A typical Linux server runs in a command line interface (CLI) environment, preloaded with bare essential tools needed to install and configure various headless services. Compared to a full-blown GUI desktop image, such a minimal setup is advantageous in terms of security, resource consumption and speed.
If you are used to GUI-based environment, however, you may wonder whether there is a GUI for Linux server. A typical Linux desktop environment like GNOME, KDE, etc. will probably be too resource-heavy for what it's worth, and not as secure simply because there will be more code subject to potential security vulnerabilities.
In this tutorial, I will describe how to manage and configure a Linux server with Webmin's web-based GUI.
Webmin is a lightweight (~20 MB) system configuration tool written in Perl. Webmin has a built-in web server, allowing users to configure a Linux server via web interface. One of its strength is its modular architecture where you can load modules to Webmin to extend its functionality.
Install Webmin on Linux Server
To install Webmin on Ubuntu or Debian server, you can use the following commands.
$ wget http://prdownloads.sourceforge.net/webadmin/webmin_1.660_all.deb
$ sudo dpkg -i webmin_1.660_all.deb
To install Webmin on CentOS or RHEL server, use these commands.
$ sudo rpm -U webmin-1.660-1.noarch.rpm
Access Webmin Interface
Once you installed Webmin, you can access Webmin by going to https://<HOST_IP>:10000/ on a web browser. If you have a firewall enabled, make sure that TCP 10000 port is not blocked.
Also, note that you should use HTTPS, not HTTP. Otherwise, you will get a redirection error. By default, Webmin runs in SSL mode with a default SSL certificate generated by Webmin.
Once you see Webmin's login page, you can log in as root (with the root password) or as any user who can use sudo on the Linux server. After logging in, you will see the status summary of your Linux server as follows.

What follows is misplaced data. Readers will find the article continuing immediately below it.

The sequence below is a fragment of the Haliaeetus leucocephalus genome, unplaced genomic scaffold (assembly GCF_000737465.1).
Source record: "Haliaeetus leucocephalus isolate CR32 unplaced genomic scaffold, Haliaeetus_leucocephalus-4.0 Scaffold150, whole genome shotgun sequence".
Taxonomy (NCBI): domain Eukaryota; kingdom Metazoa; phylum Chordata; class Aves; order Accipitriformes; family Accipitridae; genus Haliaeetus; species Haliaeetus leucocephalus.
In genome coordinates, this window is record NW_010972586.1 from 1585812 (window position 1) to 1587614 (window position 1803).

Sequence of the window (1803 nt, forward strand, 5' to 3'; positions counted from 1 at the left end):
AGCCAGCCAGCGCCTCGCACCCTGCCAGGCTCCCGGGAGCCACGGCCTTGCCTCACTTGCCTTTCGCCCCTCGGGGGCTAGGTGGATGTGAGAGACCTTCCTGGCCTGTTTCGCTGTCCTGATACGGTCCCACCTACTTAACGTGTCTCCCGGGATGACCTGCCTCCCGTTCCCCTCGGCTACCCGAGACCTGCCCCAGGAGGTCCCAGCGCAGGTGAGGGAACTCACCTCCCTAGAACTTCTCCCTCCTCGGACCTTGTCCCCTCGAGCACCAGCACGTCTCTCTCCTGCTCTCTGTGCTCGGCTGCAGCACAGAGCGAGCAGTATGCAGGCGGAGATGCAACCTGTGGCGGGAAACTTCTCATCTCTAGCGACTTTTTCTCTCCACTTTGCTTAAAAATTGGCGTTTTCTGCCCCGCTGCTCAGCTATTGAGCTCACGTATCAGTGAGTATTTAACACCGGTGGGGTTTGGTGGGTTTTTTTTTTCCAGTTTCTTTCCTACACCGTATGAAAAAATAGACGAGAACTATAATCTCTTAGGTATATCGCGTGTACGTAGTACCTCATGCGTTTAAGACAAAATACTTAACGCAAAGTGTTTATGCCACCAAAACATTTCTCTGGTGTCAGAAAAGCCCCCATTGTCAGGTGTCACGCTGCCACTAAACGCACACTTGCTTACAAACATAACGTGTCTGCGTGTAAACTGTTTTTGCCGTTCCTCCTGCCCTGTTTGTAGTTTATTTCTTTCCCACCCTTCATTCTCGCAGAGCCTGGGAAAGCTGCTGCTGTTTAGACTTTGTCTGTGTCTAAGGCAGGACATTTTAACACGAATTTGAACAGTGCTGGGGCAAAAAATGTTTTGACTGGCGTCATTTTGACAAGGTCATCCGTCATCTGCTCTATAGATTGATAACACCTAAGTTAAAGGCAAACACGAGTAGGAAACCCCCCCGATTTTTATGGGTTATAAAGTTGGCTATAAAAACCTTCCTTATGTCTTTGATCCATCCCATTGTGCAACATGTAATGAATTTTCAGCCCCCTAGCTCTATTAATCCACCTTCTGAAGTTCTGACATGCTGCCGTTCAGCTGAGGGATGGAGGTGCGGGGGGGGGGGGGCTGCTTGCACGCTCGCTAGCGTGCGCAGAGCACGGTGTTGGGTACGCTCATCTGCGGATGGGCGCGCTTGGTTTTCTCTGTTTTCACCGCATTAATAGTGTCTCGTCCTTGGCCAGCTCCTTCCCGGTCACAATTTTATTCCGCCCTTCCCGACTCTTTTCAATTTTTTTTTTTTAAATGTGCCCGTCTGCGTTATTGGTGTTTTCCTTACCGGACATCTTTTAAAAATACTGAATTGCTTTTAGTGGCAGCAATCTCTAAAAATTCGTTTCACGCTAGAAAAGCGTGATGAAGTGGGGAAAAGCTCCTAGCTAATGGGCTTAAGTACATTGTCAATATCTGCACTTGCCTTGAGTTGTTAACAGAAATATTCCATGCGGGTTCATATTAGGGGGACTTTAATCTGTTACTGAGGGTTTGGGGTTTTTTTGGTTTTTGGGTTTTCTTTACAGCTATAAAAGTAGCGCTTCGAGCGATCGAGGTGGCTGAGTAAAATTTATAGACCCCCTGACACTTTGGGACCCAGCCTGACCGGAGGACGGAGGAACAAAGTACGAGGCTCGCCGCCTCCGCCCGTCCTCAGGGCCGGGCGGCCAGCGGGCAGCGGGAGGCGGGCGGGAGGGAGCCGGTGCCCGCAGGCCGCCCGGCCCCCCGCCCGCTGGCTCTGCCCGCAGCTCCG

Webmin boasts of an extremely rich set of features that allow you to configure almost every aspect of a given Linux server. In the following, let me give you a glimpse of some of its powerful features.
Enable or disable boot-time services, and show their configuration status.
Monitor the status of server and services in real time, and configure scheduled monitoring and notification emails. Here you can monitor various server daemons such as NFS, MySQL, BIND DNS, Squid proxy, Apache Web server, etc., as well as system resources such as disk storage, memory or network traffic.
Configure iptables-based firewall rules.
Configure local routing table and gateways.
Mount and configure a filesystem.
Access and modify local file system via web-based file manager interface. This requires Java plugin for web browser.
Change Webmin configurations, where you can access-control IP addresses, add/remove Webmin modules, enable two-factor authentication for secure login, set up certificate authority, etc.
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